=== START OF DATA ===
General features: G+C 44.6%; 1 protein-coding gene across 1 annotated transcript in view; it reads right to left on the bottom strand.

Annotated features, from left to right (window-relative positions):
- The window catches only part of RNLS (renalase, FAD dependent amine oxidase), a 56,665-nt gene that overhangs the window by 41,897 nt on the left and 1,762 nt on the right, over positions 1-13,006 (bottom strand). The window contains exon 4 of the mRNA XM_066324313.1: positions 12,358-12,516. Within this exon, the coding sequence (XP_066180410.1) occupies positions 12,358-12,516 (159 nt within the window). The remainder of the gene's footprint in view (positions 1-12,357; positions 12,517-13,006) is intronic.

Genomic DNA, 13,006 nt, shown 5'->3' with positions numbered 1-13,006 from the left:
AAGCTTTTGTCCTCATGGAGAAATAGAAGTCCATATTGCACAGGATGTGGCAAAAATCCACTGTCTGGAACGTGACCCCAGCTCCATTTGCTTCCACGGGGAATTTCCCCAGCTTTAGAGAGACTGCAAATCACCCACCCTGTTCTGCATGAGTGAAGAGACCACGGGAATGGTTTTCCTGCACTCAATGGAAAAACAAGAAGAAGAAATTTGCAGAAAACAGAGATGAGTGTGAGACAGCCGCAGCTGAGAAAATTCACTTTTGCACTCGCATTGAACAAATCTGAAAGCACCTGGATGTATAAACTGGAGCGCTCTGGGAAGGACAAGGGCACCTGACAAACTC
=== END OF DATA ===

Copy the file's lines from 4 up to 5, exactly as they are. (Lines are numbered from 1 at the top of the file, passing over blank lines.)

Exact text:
Genomic DNA, 13,006 nt, shown 5'->3' with positions numbered 1-13,006 from the left:
AAGCTTTTGTCCTCATGGAGAAATAGAAGTCCATATTGCACAGGATGTGGCAAAAATCCACTGTCTGGAACGTGACCCCAGCTCCATTTGCTTCCACGGGGAATTTCCCCAGCTTTAGAGAGACTGCAAATCACCCACCCTGTTCTGCATGAGTGAAGAGACCACGGGAATGGTTTTCCTGCACTCAATGGAAAAACAAGAAGAAGAAATTTGCAGAAAACAGAGATGAGTGTGAGACAGCCGCAGCTGAGAAAATTCACTTTTGCACTCGCATTGAACAAATCTGAAAGCACCTGGATGTATAAACTGGAGCGCTCTGGGAAGGACAAGGGCACCTGACAAACTC